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However, Cashdan’s findings suggest that career women can become infertile even if they don’t lose excessive weight. The very androgenic hormones that underly the women’s professional mettle are also responsible for transferring fat from hips to waist. And the more fat that settles on her belly, the lower her level of female hormones such as oestrogen. “What is at issue here is not overall body weight, but its distribution,” Laurence says. “The new study suggests that these driven women with high-achieving Type A personalities have a lesser oestrogenic state, which doesn’t favour their chances of conceiving.”

The stress of some women’s lifestyles also plays a significant role. In research at Emory University’s School of Medicine in Atlanta, Professor Sarah Berga of the department of gynaecology and obstetrics, has shown how stress often triggers a cascade of events that result in reduced levels of two hormones crucial for ovulation. Women with hectic jobs on top of busy lives, she says, are most at risk.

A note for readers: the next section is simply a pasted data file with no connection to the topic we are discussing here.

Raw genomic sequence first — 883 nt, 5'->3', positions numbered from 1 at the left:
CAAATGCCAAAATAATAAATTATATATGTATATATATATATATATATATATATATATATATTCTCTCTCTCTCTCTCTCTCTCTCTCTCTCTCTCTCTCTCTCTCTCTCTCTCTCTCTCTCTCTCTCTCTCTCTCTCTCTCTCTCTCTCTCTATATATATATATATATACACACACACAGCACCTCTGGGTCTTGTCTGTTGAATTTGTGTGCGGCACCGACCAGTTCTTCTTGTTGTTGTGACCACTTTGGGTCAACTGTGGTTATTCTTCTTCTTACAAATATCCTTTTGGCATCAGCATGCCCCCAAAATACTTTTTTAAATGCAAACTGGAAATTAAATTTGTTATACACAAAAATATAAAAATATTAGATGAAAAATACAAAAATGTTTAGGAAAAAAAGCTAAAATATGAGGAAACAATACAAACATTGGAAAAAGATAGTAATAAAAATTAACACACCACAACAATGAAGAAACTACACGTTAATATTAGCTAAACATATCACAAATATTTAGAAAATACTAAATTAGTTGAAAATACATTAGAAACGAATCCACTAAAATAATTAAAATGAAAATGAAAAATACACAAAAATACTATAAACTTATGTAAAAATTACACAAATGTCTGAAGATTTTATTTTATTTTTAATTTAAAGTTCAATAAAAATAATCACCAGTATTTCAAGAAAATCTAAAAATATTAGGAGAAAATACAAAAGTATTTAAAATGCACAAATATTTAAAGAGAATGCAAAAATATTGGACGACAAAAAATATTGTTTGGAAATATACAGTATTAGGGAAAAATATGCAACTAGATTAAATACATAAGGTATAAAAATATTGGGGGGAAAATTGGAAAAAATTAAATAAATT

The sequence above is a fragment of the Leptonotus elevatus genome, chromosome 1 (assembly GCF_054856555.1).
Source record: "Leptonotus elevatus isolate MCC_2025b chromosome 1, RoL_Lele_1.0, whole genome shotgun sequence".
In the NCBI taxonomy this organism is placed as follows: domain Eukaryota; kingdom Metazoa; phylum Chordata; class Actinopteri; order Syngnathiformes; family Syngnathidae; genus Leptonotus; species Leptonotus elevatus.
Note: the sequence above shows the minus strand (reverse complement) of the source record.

In one of her studies, Berga found that women who didn’t ovulate had excessive levels of the stress hormone cortisol present in their brain fluid, often due to trying to squeeze in too much work and exercise. “Your brain is hard to fool,” Berga says. “If you are under-eating, overworking and over-exercising, then the hypothalamus – the part of the brain that controls the release of hormones – keeps a running tally of what you are doing.”

Around 20 per cent of women who are infertile have problems with ovulation, and lifestyle factors, including anxiety and stress, are often to blame.

Berga found that talking therapies, such as cognitive behavioural therapy, could reverse stress levels and boost the chances of a woman getting pregnant. But, she stresses, it is not just a case of telling career women to “pull themselves together”.